On Aug. 1, E-Verify will begin deactivating user IDs that have not been accessed for 270 days. Log in to E-Verify with your user ID at least once every 270 days (approximately every 9 months) to avoid deactivation of your user ID. This applies only to users using the standard e-verify account and not to web services users.


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USCIS: Unsigned Green Cards OK for Form I-9 Purpose

A signature is not required for permanent resident cards, also known as green cards, to be valid for Form I-9 purposes, according to U.S. Citizenship and Immigration Services (USCIS).

Green cards are official documents issued by USCIS that can be presented as proof of identity and work authorization during the employment verification process. The agency recently announced that since February 2015, USCIS has been waiving the signature requirement for people entering the United States for the first time as lawful permanent residents after obtaining an employment visa abroad from a U.S. Embassy or U.S. Consulate. “When we issue a green card without a signature, the card will say ‘Signature Waived’ on the front and back of the card where a signature would normally be located,” the agency said.

In the past, USCIS had waived the signature requirement in limited cases for certain people, such as children under the age of consent and individuals who are physically unable to provide a signature. “I think the signature waiver will help USCIS streamline the production of the actual card itself,” said Ann Cun, senior attorney in the Meyer Law Group’s San Francisco office. “Capturing signatures that conformed to a box on a form has always been a challenge. With the added security measures our government takes through biometrics and background checks, the signature may become an obsolete security feature.” Cun said that so long as HR professionals are aware that a waived signature does not invalidate a green card, and the card reasonably appears to be genuine, the process for verifying work authorization should continue like before.

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Temporary Protected Status Extended for El Salvador

Secretary of Homeland Security Jeh Johnson has extended Temporary Protected Status (TPS) for eligible nationals of El Salvador for an additional 18 months, effective March 10, 2015, through Sept. 9, 2016.

Current TPS El Salvador beneficiaries seeking to extend their TPS must re-register during the 60-day re-registration period that runs from Jan. 7, 2015, through March 9, 2015. U.S. Citizenship and Immigration Services (USCIS) encourages beneficiaries to re-register as soon as possible once the 60-day re-registration period begins. USCIS will not accept applications before Jan. 7, 2015.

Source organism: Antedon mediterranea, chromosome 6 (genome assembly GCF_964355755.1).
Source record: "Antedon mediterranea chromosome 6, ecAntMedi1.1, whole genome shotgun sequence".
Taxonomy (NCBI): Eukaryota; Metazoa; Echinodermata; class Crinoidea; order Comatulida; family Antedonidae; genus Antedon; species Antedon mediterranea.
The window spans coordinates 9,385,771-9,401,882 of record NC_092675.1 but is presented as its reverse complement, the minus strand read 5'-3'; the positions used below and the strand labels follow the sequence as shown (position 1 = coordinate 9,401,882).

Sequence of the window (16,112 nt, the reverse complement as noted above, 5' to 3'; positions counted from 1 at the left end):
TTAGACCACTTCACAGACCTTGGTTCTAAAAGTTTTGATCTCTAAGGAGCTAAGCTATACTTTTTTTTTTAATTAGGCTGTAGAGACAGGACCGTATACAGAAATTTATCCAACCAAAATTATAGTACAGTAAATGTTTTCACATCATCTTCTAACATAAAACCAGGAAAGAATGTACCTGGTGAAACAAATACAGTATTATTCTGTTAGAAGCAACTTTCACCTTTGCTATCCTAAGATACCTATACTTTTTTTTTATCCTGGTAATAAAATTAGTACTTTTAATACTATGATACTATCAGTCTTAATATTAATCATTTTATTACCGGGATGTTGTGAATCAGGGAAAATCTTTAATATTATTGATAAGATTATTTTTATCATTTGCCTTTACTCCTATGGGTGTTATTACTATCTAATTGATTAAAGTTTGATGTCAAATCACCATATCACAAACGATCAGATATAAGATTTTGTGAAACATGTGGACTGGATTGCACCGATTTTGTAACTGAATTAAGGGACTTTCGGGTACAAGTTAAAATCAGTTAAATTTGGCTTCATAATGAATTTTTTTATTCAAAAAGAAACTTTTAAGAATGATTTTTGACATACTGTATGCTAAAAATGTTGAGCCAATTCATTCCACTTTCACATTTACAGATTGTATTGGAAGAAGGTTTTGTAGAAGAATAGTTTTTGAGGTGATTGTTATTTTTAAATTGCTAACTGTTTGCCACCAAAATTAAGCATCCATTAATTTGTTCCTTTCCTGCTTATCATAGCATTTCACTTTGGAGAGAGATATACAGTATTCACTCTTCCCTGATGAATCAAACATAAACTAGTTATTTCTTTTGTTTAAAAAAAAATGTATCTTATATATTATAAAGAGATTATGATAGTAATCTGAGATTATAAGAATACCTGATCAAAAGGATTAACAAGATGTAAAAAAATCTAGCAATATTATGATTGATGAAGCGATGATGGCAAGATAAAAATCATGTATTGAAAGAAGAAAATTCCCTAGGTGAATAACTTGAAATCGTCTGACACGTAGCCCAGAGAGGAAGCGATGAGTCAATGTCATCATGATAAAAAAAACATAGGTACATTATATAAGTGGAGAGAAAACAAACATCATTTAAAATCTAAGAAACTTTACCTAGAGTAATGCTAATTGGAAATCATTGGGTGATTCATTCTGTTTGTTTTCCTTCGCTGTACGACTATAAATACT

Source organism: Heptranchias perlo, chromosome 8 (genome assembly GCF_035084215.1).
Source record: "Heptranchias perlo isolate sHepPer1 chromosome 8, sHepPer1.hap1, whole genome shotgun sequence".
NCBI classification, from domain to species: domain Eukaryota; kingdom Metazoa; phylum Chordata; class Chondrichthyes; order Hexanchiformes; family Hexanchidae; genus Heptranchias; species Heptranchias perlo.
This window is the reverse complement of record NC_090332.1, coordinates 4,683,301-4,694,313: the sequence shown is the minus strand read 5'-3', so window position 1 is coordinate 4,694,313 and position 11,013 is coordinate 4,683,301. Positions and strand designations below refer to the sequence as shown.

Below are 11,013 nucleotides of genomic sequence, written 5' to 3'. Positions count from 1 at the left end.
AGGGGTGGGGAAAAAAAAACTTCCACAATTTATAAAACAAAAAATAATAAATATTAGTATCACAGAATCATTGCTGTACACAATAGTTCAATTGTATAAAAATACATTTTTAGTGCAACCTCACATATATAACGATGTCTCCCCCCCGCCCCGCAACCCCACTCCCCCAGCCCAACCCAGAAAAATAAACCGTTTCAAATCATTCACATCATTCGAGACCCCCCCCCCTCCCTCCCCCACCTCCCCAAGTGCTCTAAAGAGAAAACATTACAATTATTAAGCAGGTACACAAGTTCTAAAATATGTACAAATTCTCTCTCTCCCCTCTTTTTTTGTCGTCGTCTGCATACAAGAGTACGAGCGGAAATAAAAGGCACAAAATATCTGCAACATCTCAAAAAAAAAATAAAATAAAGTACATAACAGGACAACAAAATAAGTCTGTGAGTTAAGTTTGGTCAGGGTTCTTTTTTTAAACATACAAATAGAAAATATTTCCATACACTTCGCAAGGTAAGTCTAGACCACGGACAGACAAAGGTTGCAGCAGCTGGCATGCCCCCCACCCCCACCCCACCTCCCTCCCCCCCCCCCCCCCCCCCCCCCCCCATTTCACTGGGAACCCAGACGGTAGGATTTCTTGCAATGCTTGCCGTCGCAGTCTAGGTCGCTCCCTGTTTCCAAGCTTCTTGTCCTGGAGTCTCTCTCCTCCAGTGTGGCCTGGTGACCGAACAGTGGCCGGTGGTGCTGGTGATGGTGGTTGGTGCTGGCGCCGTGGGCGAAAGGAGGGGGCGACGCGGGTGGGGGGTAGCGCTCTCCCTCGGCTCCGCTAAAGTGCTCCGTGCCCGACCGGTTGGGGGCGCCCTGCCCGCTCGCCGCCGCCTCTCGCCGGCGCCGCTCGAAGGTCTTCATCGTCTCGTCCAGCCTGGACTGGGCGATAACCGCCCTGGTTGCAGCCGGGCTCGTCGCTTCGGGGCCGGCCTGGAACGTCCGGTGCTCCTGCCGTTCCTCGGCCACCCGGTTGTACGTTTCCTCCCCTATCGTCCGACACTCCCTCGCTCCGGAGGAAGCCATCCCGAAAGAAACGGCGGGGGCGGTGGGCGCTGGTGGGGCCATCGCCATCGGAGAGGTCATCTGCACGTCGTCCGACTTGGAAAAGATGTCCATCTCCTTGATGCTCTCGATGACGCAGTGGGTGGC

The 18-month extension also allows TPS re-registrants to apply for a new Employment Authorization Document (EAD). Eligible TPS El Salvador beneficiaries who re-register during the 60-day period and request a new EAD will receive one with an expiration date of Sept. 9, 2016. USCIS recognizes that some re-registrants may not receive their new EAD until after their current one expires. Therefore, USCIS is automatically extending current TPS El Salvador EADs that have a March 9, 2015, expiration date for an additional six months. These existing EADs will now be valid through Sept. 9, 2015.

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Justice Department Settles Immigration-Related Discrimination Claim Against Diversified Business Consulting Group, Inc.

The Justice Department reached an agreement today with an information technology staffing agency headquartered in Maryland.  The settlement resolves the department’s claims that the company discriminated against work-authorized non-U.S. citizens in violation of the Immigration and Nationality Act (INA).

The department’s investigation concluded that the staffing company’s human resources personnel required non-U.S. citizens, but not U.S. citizens, to present specific types of documents during the employment eligibility verification process to establish their work authority.  The INA’s anti-discrimination provision prohibits employers from specifying documents that employees must present during the employment eligibility verification process based on an employee’s citizenship status or national origin.

Under the settlement agreement, Diversified will pay $7,700 in civil penalties to the United States and undergo department-provided training on the anti-discrimination provision of the INA.  The companys corporate office and its branches will be subject to departmental monitoring and reporting requirements.